All-New X-Men #5: Convolution

All New X-Men #5

I don’t understand it. I don’t understand why there isn’t one writer out there who can pen an X-Men story without turning it into a convoluted nightmare. I was really hoping Brian Michael Bendis, fresh off The Avengers, would help streamline the world of the X-Men with All-New X-Men. At first, he seemed to be doing that. Hank McCoy, aka The Beast, knowing that he’s dying from his own mutation, went back in time to bring the '60s original X-Men to the present. McCoy hopes that the current off-balance Cyclops will be brought sane again by the more reasonable past Cyclops.

Naturally, that didn’t work out and it left Bendis on the dangerous precipice of losing history. That sound you just heard was the scream of All-New X-Men as it plummets into the cavern of convoluted plot points. There are two major problems with All-New X-Men #5 that derail the story. The first is the subplot of Hank McCoy dying. The entire premise of McCoy bringing the past X-Men into the future was a dying wish to see present Cyclops brought back from the edge of his current madness. Except, well, McCoy isn’t really dying. Apparently, one of the most brilliant men in all the universe screwed up his math. His mutation isn’t killing him, he just calculated wrong.

So, that’s it? The genesis of this entire arc was McCoy didn’t carry the 1? I realize nobody in comics ever really dies but c’mon, at least hold the suspense for a little while, and if you can’t do that, please don’t try and shill that a genius like Hank McCoy screwed up his math. The end of this issue brings about the start of a new story arc, which makes this “oh golly gosh, my numbers were off” plotline feel like a shallow and easy way to wrap up Hank’s contribution.

That brings us to the second problem. Most of issue #5 takes place in the mind of Hank McCoy, as he connects psychically  to his past self and past Jean Grey. During this conversation, present Hank allows Jean to see her future, which drives her a bit over the edge. Jean decides none of the X-Men are returning to their time, because doing that will result in past Professor X mind wiping them and all of this being for naught. Instead, Kitty Pryde steps up and says she will train and look over the past X-Men.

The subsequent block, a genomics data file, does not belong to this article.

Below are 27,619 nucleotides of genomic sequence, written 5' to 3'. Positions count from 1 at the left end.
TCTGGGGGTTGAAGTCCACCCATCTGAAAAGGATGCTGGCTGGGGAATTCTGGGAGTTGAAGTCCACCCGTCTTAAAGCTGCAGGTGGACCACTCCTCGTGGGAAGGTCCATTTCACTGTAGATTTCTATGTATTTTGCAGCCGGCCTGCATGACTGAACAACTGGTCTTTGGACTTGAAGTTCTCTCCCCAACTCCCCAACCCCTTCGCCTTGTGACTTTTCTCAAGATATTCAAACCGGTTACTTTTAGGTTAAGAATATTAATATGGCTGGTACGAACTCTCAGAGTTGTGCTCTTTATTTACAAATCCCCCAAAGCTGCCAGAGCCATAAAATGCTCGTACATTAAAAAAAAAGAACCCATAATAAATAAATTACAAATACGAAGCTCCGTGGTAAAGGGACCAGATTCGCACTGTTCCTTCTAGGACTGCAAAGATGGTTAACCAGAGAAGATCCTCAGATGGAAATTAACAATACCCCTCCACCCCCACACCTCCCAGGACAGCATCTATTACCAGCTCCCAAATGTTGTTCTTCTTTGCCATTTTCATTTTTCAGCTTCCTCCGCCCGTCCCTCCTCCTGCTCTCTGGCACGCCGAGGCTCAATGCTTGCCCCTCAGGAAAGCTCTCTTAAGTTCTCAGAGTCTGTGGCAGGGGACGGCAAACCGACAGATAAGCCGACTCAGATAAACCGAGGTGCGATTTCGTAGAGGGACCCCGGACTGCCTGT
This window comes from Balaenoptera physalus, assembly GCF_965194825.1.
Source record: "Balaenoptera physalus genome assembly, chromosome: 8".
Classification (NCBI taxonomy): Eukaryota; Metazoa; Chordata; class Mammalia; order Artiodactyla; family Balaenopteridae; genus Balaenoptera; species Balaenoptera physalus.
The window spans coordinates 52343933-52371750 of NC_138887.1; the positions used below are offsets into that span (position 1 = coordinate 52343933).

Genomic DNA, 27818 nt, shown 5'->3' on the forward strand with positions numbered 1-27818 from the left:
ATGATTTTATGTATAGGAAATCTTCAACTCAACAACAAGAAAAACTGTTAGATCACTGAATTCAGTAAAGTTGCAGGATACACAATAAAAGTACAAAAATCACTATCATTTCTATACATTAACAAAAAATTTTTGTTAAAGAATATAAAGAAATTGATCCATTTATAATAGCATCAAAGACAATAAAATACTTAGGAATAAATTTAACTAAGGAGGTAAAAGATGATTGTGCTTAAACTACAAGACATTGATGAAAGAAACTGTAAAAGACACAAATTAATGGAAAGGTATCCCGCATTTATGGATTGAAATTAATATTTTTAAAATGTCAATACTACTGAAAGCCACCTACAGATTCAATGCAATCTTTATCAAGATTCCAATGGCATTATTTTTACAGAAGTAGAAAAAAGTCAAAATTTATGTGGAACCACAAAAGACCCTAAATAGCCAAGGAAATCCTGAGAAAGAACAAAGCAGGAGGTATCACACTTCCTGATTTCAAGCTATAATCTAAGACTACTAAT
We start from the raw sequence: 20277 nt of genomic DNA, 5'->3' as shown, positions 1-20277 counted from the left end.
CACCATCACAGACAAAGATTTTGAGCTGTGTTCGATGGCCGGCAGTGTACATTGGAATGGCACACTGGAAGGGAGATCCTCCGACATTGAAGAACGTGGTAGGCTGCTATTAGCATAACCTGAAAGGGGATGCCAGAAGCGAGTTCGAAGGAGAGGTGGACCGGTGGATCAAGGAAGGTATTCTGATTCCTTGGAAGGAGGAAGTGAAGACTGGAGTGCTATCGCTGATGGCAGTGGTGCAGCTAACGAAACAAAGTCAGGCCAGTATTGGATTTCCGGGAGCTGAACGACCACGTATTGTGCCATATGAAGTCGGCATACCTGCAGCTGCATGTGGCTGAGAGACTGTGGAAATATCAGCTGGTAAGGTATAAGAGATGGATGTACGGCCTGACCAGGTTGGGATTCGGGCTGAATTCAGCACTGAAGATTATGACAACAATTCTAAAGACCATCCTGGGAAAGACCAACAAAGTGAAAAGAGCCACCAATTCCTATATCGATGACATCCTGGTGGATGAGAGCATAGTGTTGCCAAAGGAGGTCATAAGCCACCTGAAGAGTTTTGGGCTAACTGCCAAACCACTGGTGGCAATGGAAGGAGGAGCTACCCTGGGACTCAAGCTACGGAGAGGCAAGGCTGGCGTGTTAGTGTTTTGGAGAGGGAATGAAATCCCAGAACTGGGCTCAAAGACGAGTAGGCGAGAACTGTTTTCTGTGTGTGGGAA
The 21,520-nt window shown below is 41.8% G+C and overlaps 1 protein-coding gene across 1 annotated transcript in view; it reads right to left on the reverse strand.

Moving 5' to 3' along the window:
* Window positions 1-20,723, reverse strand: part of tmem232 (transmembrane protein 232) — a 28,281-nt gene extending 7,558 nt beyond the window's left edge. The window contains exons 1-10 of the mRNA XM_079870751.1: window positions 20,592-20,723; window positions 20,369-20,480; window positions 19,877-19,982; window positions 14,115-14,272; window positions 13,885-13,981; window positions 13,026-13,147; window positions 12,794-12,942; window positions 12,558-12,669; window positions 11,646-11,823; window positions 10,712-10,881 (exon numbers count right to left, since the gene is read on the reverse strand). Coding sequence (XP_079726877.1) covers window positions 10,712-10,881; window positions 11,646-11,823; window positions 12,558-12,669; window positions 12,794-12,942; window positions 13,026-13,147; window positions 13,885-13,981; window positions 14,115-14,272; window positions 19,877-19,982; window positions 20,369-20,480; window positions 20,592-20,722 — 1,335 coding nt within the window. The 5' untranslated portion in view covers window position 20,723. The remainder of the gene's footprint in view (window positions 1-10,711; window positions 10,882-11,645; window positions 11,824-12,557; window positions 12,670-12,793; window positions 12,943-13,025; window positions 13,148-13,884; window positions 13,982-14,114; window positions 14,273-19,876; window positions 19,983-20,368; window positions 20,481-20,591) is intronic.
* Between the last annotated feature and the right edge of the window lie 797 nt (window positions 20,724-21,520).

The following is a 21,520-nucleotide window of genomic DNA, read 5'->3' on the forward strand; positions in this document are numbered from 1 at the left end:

Now, the past X-Men will exist with the present X-Men in the same time. How does that work? Won’t every single thing they do affect the present as soon as they do it? Shouldn’t all of the current X-Men have the memory of doing this? Even if the end of the arc has past Professor X mind wiping his students, the memory should be active in the current X-Men until that happens. Unless the current X-Men don’t remember it because the past X-Men do get mind wiped.

Maybe there will be a kitten with an axe or a big pot of gumbo sent by the magical rain forest elves named Clickity Clack Clack. Hell, let’s just have the X-Men give up crime fighting and form the world’s most advanced mutant Flash Mob. Why not? According to Brian Michael Bendis’ version of the space-time continuum, none of this matters and has zero effect, so fuck it, let’s roll with it.

Outside of the two major problems, there’s also a really awkward scene between Cyclops and a new mutant discovery, as well as a Wolverine speech to past Cyclops that sounds about, oh I’d say, zero percent like something Wolverine would say. I’m not sure exactly what Brian Michael Bendis is trying to do, but All-New X-Men #5 is a big mess. BMB might work his way out of this, but my question is why make the story go down this way at all?

Stuart Immonen, whose art I usually adore, is off his game in this issue as well. All the art feels rushed, as if the deadlines got the best of him. Part of it isn’t Immonen’s fault. Bendis has crammed so much exposition in this issue that the artist has entirely too much to draw for one issue. Still, the visceral excitement and strong characters are lacking here.  All in all, All-New X-Men #5 is a misstep for Bendis’ new series.


(2.5 Story,  3 Art)